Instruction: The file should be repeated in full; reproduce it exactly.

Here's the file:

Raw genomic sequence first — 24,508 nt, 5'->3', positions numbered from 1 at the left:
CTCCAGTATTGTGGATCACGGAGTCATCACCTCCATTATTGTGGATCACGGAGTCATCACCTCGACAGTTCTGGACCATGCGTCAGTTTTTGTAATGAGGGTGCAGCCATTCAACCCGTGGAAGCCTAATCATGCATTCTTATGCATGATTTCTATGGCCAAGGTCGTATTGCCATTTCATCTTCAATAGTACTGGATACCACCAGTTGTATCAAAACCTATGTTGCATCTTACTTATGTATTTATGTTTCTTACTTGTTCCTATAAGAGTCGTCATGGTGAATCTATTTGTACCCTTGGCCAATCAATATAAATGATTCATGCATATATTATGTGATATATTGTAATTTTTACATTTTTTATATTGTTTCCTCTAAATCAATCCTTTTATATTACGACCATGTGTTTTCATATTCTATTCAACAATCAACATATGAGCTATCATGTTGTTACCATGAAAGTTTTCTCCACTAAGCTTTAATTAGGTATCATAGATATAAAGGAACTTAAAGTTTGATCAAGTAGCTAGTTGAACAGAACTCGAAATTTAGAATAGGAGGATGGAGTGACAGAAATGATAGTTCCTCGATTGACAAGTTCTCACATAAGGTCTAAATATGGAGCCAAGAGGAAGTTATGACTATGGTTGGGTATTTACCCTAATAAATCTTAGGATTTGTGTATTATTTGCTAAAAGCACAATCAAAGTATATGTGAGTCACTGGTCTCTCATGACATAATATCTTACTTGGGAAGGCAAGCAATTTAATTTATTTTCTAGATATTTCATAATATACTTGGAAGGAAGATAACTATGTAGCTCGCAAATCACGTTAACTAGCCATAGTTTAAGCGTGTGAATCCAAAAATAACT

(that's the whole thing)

Raw genomic sequence first — 24,508 nt, 5'->3', positions numbered from 1 at the left:
CTCCAGTATTGTGGATCACGGAGTCATCACCTCCATTATTGTGGATCACGGAGTCATCACCTCGACAGTTCTGGACCATGCGTCAGTTTTTGTAATGAGGGTGCAGCCATTCAACCCGTGGAAGCCTAATCATGCATTCTTATGCATGATTTCTATGGCCAAGGTCGTATTGCCATTTCATCTTCAATAGTACTGGATACCACCAGTTGTATCAAAACCTATGTTGCATCTTACTTATGTATTTATGTTTCTTACTTGTTCCTATAAGAGTCGTCATGGTGAATCTATTTGTACCCTTGGCCAATCAATATAAATGATTCATGCATATATTATGTGATATATTGTAATTTTTACATTTTTTATATTGTTTCCTCTAAATCAATCCTTTTATATTACGACCATGTGTTTTCATATTCTATTCAACAATCAACATATGAGCTATCATGTTGTTACCATGAAAGTTTTCTCCACTAAGCTTTAATTAGGTATCATAGATATAAAGGAACTTAAAGTTTGATCAAGTAGCTAGTTGAACAGAACTCGAAATTTAGAATAGGAGGATGGAGTGACAGAAATGATAGTTCCTCGATTGACAAGTTCTCACATAAGGTCTAAATATGGAGCCAAGAGGAAGTTATGACTATGGTTGGGTATTTACCCTAATAAATCTTAGGATTTGTGTATTATTTGCTAAAAGCACAATCAAAGTATATGTGAGTCACTGGTCTCTCATGACATAATATCTTACTTGGGAAGGCAAGCAATTTAATTTATTTTCTAGATATTTCATAATATACTTGGAAGGAAGATAACTATGTAGCTCGCAAATCACGTTAACTAGCCATAGTTTAAGCGTGTGAATCCAAAAATAACT